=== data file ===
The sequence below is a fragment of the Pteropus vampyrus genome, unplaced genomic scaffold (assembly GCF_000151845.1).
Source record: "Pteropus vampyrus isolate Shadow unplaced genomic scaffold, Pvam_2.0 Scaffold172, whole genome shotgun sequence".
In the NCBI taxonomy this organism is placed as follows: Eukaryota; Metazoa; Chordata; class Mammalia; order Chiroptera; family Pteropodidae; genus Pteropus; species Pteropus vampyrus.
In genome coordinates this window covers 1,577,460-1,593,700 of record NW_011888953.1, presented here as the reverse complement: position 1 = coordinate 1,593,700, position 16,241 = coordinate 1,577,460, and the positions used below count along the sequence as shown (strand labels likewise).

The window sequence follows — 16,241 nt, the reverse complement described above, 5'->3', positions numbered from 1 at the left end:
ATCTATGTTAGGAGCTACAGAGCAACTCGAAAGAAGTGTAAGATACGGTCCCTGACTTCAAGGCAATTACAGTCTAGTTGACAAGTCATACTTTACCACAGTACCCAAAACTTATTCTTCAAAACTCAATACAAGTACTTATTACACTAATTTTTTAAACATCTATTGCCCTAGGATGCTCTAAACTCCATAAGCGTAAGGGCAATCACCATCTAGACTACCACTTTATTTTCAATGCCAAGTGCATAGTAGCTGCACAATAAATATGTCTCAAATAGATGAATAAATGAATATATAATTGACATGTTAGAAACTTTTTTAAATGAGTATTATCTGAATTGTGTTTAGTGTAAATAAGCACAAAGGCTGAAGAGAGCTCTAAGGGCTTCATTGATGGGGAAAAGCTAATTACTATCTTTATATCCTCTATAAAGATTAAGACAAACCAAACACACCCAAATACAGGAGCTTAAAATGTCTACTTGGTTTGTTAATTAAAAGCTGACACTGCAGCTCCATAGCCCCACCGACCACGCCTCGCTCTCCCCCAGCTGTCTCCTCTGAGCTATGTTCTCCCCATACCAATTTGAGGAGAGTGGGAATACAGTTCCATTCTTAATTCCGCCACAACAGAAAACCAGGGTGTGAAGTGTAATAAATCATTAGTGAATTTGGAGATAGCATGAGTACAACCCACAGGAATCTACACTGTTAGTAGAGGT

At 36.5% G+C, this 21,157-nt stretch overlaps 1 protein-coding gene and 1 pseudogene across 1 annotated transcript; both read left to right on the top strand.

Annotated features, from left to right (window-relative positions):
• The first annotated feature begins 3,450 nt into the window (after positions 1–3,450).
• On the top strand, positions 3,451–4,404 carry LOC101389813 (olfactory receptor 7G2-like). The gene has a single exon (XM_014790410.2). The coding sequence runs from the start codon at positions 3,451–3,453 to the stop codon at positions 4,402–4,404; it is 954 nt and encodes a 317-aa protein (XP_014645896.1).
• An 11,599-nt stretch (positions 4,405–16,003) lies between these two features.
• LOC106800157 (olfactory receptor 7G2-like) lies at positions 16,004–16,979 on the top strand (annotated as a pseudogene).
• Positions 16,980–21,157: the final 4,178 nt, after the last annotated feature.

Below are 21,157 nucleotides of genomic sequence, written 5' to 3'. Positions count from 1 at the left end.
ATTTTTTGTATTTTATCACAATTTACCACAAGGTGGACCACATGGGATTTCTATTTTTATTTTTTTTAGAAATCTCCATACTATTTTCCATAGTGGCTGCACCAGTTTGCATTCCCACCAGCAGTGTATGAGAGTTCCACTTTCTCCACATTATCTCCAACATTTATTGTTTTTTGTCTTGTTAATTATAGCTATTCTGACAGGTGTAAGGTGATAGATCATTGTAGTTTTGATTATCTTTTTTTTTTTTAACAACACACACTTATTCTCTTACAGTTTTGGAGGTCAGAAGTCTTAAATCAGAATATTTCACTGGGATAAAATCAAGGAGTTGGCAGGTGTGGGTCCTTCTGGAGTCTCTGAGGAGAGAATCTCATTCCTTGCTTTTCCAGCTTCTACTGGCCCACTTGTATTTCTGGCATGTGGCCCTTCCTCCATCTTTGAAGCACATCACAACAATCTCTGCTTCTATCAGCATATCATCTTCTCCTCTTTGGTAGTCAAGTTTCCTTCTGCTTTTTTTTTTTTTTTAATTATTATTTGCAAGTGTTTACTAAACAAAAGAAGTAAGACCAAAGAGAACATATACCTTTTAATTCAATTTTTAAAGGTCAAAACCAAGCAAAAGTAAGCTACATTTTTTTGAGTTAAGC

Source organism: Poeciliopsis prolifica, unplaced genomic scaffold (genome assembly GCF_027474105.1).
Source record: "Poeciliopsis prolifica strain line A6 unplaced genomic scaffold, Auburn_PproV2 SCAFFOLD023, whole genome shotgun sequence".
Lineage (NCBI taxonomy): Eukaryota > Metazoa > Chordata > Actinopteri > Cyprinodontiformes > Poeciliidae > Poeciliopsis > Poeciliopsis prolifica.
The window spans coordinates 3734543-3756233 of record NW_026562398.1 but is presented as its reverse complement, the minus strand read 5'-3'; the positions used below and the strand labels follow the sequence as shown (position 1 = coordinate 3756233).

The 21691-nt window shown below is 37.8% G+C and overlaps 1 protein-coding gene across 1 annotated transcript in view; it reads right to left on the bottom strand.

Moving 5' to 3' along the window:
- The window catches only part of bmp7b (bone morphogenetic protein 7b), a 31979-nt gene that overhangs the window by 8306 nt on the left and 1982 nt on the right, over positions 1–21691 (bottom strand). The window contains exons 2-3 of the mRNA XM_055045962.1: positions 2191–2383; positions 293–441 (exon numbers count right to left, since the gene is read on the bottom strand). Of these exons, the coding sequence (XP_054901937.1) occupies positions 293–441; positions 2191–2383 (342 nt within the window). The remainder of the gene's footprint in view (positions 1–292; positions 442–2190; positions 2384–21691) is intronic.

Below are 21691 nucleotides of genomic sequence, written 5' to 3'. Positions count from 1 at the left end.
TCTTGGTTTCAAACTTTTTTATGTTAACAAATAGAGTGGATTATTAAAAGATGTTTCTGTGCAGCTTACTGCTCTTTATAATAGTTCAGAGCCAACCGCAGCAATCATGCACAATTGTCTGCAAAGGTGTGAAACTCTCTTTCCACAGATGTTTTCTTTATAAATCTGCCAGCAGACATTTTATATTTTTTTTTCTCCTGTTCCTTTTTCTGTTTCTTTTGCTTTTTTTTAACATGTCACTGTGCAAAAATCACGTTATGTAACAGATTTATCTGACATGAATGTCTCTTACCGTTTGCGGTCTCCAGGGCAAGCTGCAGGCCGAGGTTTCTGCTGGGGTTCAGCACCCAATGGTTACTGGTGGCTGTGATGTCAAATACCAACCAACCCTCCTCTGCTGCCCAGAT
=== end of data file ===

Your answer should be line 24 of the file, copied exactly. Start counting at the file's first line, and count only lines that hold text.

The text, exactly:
TCTTGGTTTCAAACTTTTTTATGTTAACAAATAGAGTGGATTATTAAAAGATGTTTCTGTGCAGCTTACTGCTCTTTATAATAGTTCAGAGCCAACCGCAGCAATCATGCACAATTGTCTGCAAAGGTGTGAAACTCTCTTTCCACAGATGTTTTCTTTATAAATCTGCCAGCAGACATTTTATATTTTTTTTTCTCCTGTTCCTTTTTCTGTTTCTTTTGCTTTTTTTTAACATGTCACTGTGCAAAAATCACGTTATGTAACAGATTTATCTGACATGAATGTCTCTTACCGTTTGCGGTCTCCAGGGCAAGCTGCAGGCCGAGGTTTCTGCTGGGGTTCAGCACCCAATGGTTACTGGTGGCTGTGATGTCAAATACCAACCAACCCTCCTCTGCTGCCCAGAT